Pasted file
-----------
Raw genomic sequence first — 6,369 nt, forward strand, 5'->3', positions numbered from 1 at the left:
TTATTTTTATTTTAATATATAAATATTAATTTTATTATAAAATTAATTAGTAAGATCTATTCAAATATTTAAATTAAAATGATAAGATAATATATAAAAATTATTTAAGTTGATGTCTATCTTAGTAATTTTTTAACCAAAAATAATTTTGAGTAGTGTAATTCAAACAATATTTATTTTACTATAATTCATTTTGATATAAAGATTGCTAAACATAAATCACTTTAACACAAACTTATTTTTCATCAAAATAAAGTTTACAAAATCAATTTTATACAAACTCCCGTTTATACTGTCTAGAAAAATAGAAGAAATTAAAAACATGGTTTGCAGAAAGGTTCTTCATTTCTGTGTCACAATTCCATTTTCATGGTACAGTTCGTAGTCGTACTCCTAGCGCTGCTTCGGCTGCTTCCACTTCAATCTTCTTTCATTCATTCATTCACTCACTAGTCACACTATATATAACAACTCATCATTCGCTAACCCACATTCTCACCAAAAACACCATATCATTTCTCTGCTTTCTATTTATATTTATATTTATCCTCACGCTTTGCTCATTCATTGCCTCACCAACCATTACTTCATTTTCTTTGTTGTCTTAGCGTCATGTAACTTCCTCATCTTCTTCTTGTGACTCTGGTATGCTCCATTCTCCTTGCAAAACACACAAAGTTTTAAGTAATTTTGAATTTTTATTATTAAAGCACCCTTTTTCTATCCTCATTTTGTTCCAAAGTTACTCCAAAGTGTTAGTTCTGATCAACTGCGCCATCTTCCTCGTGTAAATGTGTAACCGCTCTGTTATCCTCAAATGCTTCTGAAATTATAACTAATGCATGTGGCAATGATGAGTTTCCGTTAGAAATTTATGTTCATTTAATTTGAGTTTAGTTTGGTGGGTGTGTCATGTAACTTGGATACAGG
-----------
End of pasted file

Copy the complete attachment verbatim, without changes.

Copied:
Raw genomic sequence first — 6,369 nt, forward strand, 5'->3', positions numbered from 1 at the left:
TTATTTTTATTTTAATATATAAATATTAATTTTATTATAAAATTAATTAGTAAGATCTATTCAAATATTTAAATTAAAATGATAAGATAATATATAAAAATTATTTAAGTTGATGTCTATCTTAGTAATTTTTTAACCAAAAATAATTTTGAGTAGTGTAATTCAAACAATATTTATTTTACTATAATTCATTTTGATATAAAGATTGCTAAACATAAATCACTTTAACACAAACTTATTTTTCATCAAAATAAAGTTTACAAAATCAATTTTATACAAACTCCCGTTTATACTGTCTAGAAAAATAGAAGAAATTAAAAACATGGTTTGCAGAAAGGTTCTTCATTTCTGTGTCACAATTCCATTTTCATGGTACAGTTCGTAGTCGTACTCCTAGCGCTGCTTCGGCTGCTTCCACTTCAATCTTCTTTCATTCATTCATTCACTCACTAGTCACACTATATATAACAACTCATCATTCGCTAACCCACATTCTCACCAAAAACACCATATCATTTCTCTGCTTTCTATTTATATTTATATTTATCCTCACGCTTTGCTCATTCATTGCCTCACCAACCATTACTTCATTTTCTTTGTTGTCTTAGCGTCATGTAACTTCCTCATCTTCTTCTTGTGACTCTGGTATGCTCCATTCTCCTTGCAAAACACACAAAGTTTTAAGTAATTTTGAATTTTTATTATTAAAGCACCCTTTTTCTATCCTCATTTTGTTCCAAAGTTACTCCAAAGTGTTAGTTCTGATCAACTGCGCCATCTTCCTCGTGTAAATGTGTAACCGCTCTGTTATCCTCAAATGCTTCTGAAATTATAACTAATGCATGTGGCAATGATGAGTTTCCGTTAGAAATTTATGTTCATTTAATTTGAGTTTAGTTTGGTGGGTGTGTCATGTAACTTGGATACAGG